A lot of people really love Tiger Woods. They love him more than other tour pros, and at times, they seem to love him more than their own money.
In my item in the new digital edition of Golf World, I enlisted the help of Steve Bamford, a PGA Tour betting expert who runs the website GolfBettingSystem.co.uk, to help answer a question that tends to pop up around the majors: Why is Tiger Woods always one of the betting favorites, even when he's not playing very well?
Despite his poor play so far this season, Tiger, at 15-1, is second only to Rory McIlroy in terms of having the best odds to win next week's PGA Championship. He hovered around the same odds for last month's British Open (don't have to tell you he didn't win that one) and the U.S. Open at Pinehurst -- an event he seemed to have no chance of even playing in after his March 31 back surgery. Why is that the case?
The answer has to do with incentives. Bookmakers do factor in things like recent form when they set odds, but mostly they're just trying to set prices that will entice people into placing a bet.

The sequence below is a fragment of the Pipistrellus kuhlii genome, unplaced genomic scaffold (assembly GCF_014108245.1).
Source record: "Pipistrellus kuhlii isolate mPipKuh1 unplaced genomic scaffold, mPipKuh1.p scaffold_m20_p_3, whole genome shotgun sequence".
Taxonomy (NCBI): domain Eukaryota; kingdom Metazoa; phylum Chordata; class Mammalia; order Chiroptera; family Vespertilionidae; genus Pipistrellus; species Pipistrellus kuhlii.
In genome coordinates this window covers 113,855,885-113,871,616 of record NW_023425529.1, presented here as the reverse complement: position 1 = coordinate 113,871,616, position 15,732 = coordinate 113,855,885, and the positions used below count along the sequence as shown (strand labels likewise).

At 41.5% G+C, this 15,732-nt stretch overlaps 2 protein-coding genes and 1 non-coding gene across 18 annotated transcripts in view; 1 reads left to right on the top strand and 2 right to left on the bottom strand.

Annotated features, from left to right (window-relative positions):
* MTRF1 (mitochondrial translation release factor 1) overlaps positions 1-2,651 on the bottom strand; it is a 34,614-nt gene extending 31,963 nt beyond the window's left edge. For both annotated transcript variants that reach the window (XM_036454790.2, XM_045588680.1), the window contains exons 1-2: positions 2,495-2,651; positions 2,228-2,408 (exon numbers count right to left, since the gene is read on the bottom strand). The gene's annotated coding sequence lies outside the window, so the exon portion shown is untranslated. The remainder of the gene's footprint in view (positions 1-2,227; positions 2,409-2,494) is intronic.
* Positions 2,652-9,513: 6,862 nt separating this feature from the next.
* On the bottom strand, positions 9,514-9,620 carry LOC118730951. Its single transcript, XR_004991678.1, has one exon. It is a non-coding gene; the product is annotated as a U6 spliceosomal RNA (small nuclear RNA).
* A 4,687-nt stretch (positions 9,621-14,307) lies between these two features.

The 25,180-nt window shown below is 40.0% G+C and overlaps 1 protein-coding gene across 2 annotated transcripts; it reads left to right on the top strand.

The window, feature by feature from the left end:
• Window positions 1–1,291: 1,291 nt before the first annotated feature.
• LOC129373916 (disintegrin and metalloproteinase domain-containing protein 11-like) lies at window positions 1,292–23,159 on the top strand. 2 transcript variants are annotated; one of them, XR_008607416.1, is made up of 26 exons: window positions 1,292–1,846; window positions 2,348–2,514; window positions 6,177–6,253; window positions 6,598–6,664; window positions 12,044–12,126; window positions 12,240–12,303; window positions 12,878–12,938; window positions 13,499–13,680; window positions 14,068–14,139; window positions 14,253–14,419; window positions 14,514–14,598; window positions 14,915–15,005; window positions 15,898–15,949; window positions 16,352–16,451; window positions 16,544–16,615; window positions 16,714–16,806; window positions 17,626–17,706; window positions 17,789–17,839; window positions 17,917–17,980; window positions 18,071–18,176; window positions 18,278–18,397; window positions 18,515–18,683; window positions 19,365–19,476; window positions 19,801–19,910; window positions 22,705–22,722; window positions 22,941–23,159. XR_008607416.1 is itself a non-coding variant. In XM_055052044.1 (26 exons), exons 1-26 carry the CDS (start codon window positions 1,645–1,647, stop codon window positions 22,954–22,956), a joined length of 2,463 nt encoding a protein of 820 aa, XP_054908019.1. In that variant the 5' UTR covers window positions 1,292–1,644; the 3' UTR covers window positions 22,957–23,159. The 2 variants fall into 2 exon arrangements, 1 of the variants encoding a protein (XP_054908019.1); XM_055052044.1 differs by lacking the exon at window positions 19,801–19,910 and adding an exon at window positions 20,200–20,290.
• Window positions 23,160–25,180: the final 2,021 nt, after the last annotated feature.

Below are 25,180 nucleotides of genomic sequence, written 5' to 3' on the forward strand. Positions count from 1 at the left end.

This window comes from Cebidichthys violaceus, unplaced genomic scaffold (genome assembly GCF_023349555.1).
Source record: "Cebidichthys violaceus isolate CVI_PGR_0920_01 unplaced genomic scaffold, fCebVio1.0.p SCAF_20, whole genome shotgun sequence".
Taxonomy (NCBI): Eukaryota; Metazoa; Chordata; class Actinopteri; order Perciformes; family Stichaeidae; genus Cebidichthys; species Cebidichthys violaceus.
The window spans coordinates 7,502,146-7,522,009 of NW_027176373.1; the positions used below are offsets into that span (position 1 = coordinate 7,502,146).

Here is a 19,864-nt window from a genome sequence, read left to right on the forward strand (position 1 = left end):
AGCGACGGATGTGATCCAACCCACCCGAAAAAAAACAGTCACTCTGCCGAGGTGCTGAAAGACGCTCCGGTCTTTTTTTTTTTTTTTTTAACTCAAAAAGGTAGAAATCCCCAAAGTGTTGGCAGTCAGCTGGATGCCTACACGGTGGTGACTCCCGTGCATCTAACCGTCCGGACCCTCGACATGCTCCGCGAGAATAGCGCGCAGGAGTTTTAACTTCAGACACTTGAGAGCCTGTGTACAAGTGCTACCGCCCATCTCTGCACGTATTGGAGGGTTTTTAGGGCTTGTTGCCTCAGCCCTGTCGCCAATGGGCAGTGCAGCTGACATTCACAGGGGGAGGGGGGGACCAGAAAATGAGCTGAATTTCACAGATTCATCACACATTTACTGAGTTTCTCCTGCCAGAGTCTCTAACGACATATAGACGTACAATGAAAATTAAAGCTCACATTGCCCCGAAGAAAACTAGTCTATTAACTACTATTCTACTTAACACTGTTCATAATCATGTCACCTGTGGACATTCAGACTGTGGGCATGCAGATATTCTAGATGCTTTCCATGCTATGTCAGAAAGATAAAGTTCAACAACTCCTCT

The general public tends to bet off its basic knowledge, so people who know Tiger won a lot in the past will typically bet on him no matter what. Meanwhile, a guy like Jimmy Walker may be putting together a much better season, but casual golf fans aren't as familiar with Walker as they are with Woods. To get more bets flowing in on a guy like Walker, bookmakers need to grab people's attention with the prospect of a bigger payoff. That's why Walker is 50-1 to win the PGA Championship despite already winning three times this season, and Tiger is 15-1. Betting experts, like Bamford, make their living by finding value amidst all this sound and noise.
"Tiger Woods still has an aura about him for many, many [bettors]," Bamford said. "Tiger in his pomp was a bully . . . that aura still exists today, and that has a direct effect on bookmakers who will always cover themselves pricewise on Tiger because he is still a hugely popular figure with the betting public."